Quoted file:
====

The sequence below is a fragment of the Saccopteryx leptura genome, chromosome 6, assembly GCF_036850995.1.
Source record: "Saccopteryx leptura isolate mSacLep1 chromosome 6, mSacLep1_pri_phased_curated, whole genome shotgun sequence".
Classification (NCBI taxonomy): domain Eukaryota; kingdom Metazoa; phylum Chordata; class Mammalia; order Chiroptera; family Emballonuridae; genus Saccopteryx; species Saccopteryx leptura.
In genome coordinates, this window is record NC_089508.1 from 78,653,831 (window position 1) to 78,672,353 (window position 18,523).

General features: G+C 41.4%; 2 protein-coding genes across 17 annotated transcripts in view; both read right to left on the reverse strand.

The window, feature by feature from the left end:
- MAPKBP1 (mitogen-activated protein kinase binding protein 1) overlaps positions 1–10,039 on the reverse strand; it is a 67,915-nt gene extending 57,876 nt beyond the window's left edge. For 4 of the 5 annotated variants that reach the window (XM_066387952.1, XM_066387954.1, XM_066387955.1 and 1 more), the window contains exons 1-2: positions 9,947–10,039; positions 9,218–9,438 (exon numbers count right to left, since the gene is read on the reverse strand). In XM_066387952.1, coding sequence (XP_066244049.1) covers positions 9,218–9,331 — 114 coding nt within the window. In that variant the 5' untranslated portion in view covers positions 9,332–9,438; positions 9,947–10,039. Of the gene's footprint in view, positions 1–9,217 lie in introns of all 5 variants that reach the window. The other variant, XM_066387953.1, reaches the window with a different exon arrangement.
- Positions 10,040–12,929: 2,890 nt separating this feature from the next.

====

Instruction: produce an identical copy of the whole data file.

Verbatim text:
The sequence below is a fragment of the Saccopteryx leptura genome, chromosome 6, assembly GCF_036850995.1.
Source record: "Saccopteryx leptura isolate mSacLep1 chromosome 6, mSacLep1_pri_phased_curated, whole genome shotgun sequence".
Classification (NCBI taxonomy): domain Eukaryota; kingdom Metazoa; phylum Chordata; class Mammalia; order Chiroptera; family Emballonuridae; genus Saccopteryx; species Saccopteryx leptura.
In genome coordinates, this window is record NC_089508.1 from 78,653,831 (window position 1) to 78,672,353 (window position 18,523).

General features: G+C 41.4%; 2 protein-coding genes across 17 annotated transcripts in view; both read right to left on the reverse strand.

The window, feature by feature from the left end:
- MAPKBP1 (mitogen-activated protein kinase binding protein 1) overlaps positions 1–10,039 on the reverse strand; it is a 67,915-nt gene extending 57,876 nt beyond the window's left edge. For 4 of the 5 annotated variants that reach the window (XM_066387952.1, XM_066387954.1, XM_066387955.1 and 1 more), the window contains exons 1-2: positions 9,947–10,039; positions 9,218–9,438 (exon numbers count right to left, since the gene is read on the reverse strand). In XM_066387952.1, coding sequence (XP_066244049.1) covers positions 9,218–9,331 — 114 coding nt within the window. In that variant the 5' untranslated portion in view covers positions 9,332–9,438; positions 9,947–10,039. Of the gene's footprint in view, positions 1–9,217 lie in introns of all 5 variants that reach the window. The other variant, XM_066387953.1, reaches the window with a different exon arrangement.
- Positions 10,040–12,929: 2,890 nt separating this feature from the next.